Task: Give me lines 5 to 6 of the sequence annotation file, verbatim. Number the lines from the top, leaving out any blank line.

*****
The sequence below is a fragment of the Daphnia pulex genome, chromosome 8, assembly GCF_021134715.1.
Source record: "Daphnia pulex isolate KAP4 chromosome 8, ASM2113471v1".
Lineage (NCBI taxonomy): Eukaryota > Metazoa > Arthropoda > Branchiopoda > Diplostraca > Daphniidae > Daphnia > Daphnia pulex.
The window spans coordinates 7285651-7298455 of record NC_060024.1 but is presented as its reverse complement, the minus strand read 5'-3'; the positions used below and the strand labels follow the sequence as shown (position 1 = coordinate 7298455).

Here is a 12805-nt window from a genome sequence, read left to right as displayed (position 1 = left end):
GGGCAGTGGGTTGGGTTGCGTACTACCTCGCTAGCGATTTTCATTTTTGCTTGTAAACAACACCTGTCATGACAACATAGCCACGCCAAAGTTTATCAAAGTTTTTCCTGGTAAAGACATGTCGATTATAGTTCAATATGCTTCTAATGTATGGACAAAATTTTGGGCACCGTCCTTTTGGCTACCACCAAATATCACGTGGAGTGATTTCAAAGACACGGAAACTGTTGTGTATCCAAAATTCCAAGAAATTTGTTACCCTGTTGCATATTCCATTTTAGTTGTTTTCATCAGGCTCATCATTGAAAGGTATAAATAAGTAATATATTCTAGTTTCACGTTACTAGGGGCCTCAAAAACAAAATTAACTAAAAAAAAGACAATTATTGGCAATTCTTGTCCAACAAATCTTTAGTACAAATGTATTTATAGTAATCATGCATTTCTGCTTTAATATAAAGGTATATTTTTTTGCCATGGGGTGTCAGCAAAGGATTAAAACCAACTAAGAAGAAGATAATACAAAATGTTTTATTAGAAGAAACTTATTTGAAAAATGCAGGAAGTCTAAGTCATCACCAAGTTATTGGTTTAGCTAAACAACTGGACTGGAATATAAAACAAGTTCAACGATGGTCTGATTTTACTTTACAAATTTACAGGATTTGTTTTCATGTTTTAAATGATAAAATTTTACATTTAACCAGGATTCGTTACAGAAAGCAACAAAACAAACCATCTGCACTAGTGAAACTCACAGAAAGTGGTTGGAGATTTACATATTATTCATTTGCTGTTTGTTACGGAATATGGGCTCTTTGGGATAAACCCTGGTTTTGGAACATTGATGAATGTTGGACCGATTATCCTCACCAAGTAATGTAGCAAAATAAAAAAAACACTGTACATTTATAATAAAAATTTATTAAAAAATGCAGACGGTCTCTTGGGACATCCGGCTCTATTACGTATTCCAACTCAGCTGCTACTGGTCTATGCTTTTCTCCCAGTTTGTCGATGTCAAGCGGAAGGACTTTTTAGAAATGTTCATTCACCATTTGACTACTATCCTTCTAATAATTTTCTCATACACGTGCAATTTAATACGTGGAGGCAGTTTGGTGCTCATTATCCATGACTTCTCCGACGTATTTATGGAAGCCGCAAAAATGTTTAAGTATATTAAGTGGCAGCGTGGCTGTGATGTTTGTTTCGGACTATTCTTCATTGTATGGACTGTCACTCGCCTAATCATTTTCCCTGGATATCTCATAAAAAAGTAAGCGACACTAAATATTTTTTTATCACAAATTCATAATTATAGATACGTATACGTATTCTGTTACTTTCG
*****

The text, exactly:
Here is a 12805-nt window from a genome sequence, read left to right as displayed (position 1 = left end):
GGGCAGTGGGTTGGGTTGCGTACTACCTCGCTAGCGATTTTCATTTTTGCTTGTAAACAACACCTGTCATGACAACATAGCCACGCCAAAGTTTATCAAAGTTTTTCCTGGTAAAGACATGTCGATTATAGTTCAATATGCTTCTAATGTATGGACAAAATTTTGGGCACCGTCCTTTTGGCTACCACCAAATATCACGTGGAGTGATTTCAAAGACACGGAAACTGTTGTGTATCCAAAATTCCAAGAAATTTGTTACCCTGTTGCATATTCCATTTTAGTTGTTTTCATCAGGCTCATCATTGAAAGGTATAAATAAGTAATATATTCTAGTTTCACGTTACTAGGGGCCTCAAAAACAAAATTAACTAAAAAAAAGACAATTATTGGCAATTCTTGTCCAACAAATCTTTAGTACAAATGTATTTATAGTAATCATGCATTTCTGCTTTAATATAAAGGTATATTTTTTTGCCATGGGGTGTCAGCAAAGGATTAAAACCAACTAAGAAGAAGATAATACAAAATGTTTTATTAGAAGAAACTTATTTGAAAAATGCAGGAAGTCTAAGTCATCACCAAGTTATTGGTTTAGCTAAACAACTGGACTGGAATATAAAACAAGTTCAACGATGGTCTGATTTTACTTTACAAATTTACAGGATTTGTTTTCATGTTTTAAATGATAAAATTTTACATTTAACCAGGATTCGTTACAGAAAGCAACAAAACAAACCATCTGCACTAGTGAAACTCACAGAAAGTGGTTGGAGATTTACATATTATTCATTTGCTGTTTGTTACGGAATATGGGCTCTTTGGGATAAACCCTGGTTTTGGAACATTGATGAATGTTGGACCGATTATCCTCACCAAGTAATGTAGCAAAATAAAAAAAACACTGTACATTTATAATAAAAATTTATTAAAAAATGCAGACGGTCTCTTGGGACATCCGGCTCTATTACGTATTCCAACTCAGCTGCTACTGGTCTATGCTTTTCTCCCAGTTTGTCGATGTCAAGCGGAAGGACTTTTTAGAAATGTTCATTCACCATTTGACTACTATCCTTCTAATAATTTTCTCATACACGTGCAATTTAATACGTGGAGGCAGTTTGGTGCTCATTATCCATGACTTCTCCGACGTATTTATGGAAGCCGCAAAAATGTTTAAGTATATTAAGTGGCAGCGTGGCTGTGATGTTTGTTTCGGACTATTCTTCATTGTATGGACTGTCACTCGCCTAATCATTTTCCCTGGATATCTCATAAAAAAGTAAGCGACACTAAATATTTTTTTATCACAAATTCATAATTATAGATACGTATACGTATTCTGTTACTTTCG